Friday, February 8, 2013

Non-Theonomists and the First Table of the Law (Brief Thoughts on Theonomy)

by Steve C. Halbrook

If non-theonomists would come to see that A) the first table of the law is even more important than the second table of the law (as important as the latter is)--so that, if second table offenses such as theft and murder should be criminalized, how much more should first table offenses, such as blasphemy and witchcraft--and that B) criminalizing certain outward offenses of the first table of the law is not the same as forcing someone to believe the Gospel (only God can cause one to believe, Jn. 6:44), then many non theonomists might just become theonomists. 

Regarding the second point, the idea that the state's forcing one to restrain outwardly from idolatry, blasphemy, Sabbath-breaking, etc. is somehow forcing one to become a Christian has been promoted for so long that many cannot see on this point the enormous categorical distinction between internal and external matters (one might refrain from blasphemy outwardly, but not inwardly). Moreover, when pressed consistently, this view that opposes criminalizing immoral acts would also make criminalizing offenses against the second table of the law an imposition of Christian faith; after all, the forbidding of second table offenses is also coercing one not to sin externally against God. By this logic, theft and murder couldn't be criminalized!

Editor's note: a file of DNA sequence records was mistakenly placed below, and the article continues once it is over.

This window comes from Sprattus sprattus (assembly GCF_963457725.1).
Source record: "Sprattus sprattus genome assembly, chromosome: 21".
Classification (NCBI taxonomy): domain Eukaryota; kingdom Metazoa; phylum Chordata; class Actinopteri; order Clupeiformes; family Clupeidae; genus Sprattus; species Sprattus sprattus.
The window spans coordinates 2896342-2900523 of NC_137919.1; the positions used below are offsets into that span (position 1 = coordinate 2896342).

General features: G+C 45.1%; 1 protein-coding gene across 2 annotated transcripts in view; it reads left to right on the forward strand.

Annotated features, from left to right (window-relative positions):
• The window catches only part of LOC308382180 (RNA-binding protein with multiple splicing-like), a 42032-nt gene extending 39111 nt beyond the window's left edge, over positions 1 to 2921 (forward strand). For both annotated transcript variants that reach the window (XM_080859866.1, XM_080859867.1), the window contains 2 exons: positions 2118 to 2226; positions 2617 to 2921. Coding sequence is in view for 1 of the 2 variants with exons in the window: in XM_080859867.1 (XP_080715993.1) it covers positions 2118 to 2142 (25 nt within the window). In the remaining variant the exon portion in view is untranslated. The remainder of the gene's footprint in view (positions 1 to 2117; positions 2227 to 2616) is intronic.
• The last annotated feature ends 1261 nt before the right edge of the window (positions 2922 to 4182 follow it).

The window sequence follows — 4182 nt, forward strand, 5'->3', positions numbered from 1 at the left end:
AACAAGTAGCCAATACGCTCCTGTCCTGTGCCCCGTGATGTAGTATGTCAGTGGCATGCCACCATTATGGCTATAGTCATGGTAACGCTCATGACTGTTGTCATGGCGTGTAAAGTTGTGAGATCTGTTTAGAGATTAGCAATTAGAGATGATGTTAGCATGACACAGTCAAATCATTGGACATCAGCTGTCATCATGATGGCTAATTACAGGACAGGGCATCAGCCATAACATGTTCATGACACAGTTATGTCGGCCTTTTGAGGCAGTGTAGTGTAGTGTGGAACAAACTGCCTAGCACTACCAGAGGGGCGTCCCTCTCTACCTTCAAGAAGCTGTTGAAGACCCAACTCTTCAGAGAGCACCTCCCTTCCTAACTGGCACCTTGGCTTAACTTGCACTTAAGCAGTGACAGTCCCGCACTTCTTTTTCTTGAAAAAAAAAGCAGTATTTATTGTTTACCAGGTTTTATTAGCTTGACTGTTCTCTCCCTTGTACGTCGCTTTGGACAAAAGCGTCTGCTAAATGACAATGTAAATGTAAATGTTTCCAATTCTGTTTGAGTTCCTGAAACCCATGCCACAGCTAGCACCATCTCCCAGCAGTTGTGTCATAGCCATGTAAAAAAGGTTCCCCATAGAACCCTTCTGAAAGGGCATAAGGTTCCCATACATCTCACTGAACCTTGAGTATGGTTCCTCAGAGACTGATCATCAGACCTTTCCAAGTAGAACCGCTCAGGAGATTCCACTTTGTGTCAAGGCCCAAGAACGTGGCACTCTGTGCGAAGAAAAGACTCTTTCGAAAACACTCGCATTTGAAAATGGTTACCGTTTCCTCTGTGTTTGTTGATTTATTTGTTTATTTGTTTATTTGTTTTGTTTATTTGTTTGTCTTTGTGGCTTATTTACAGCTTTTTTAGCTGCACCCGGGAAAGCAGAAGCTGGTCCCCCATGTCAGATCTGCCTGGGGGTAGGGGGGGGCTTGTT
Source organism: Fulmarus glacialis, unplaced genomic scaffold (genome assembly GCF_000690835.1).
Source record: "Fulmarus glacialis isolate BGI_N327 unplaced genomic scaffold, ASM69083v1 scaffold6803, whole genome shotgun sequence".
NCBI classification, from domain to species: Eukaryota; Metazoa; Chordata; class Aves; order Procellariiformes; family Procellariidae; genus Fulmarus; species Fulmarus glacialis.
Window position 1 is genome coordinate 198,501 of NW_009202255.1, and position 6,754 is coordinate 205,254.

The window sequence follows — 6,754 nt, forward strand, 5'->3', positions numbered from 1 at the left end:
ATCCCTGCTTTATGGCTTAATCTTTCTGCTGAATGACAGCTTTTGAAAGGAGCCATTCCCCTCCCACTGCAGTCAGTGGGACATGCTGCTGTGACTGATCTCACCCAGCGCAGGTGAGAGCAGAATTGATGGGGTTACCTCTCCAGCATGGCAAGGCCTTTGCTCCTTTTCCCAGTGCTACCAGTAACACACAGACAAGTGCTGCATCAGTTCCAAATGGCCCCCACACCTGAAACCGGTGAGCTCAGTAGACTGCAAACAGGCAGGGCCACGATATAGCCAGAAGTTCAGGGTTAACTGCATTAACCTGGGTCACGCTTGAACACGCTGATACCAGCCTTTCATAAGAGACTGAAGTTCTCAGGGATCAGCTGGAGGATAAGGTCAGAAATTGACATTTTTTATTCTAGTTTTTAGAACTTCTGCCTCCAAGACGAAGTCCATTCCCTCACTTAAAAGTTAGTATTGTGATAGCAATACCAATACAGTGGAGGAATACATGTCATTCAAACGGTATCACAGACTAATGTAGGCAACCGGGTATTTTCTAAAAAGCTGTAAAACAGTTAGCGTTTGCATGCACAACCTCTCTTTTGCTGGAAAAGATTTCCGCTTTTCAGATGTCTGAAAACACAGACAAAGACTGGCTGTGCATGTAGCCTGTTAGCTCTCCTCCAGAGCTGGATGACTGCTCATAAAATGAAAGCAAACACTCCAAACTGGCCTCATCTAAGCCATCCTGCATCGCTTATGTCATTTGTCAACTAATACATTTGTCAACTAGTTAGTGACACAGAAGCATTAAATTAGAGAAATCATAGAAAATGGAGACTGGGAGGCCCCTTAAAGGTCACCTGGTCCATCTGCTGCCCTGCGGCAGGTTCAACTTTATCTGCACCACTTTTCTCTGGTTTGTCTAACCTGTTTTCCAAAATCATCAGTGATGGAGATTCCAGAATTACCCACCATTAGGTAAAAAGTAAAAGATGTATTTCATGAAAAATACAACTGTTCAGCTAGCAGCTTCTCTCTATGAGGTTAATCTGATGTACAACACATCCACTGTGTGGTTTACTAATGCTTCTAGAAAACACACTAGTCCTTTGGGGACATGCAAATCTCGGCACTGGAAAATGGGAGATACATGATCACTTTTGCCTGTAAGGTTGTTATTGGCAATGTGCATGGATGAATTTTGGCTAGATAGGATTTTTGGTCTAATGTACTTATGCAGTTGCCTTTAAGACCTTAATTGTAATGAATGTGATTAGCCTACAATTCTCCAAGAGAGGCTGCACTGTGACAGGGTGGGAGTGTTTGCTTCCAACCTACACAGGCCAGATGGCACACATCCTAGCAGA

Finally, belief in Christ as Savior is different than works. Obedience to either table of the law is not saving faith. Nevertheless, men are to both believe the Gospel and to obey the civil enforcement of biblical law. The difference is the role of civil rulers--they do not coerce belief, but they do punish crimes.  

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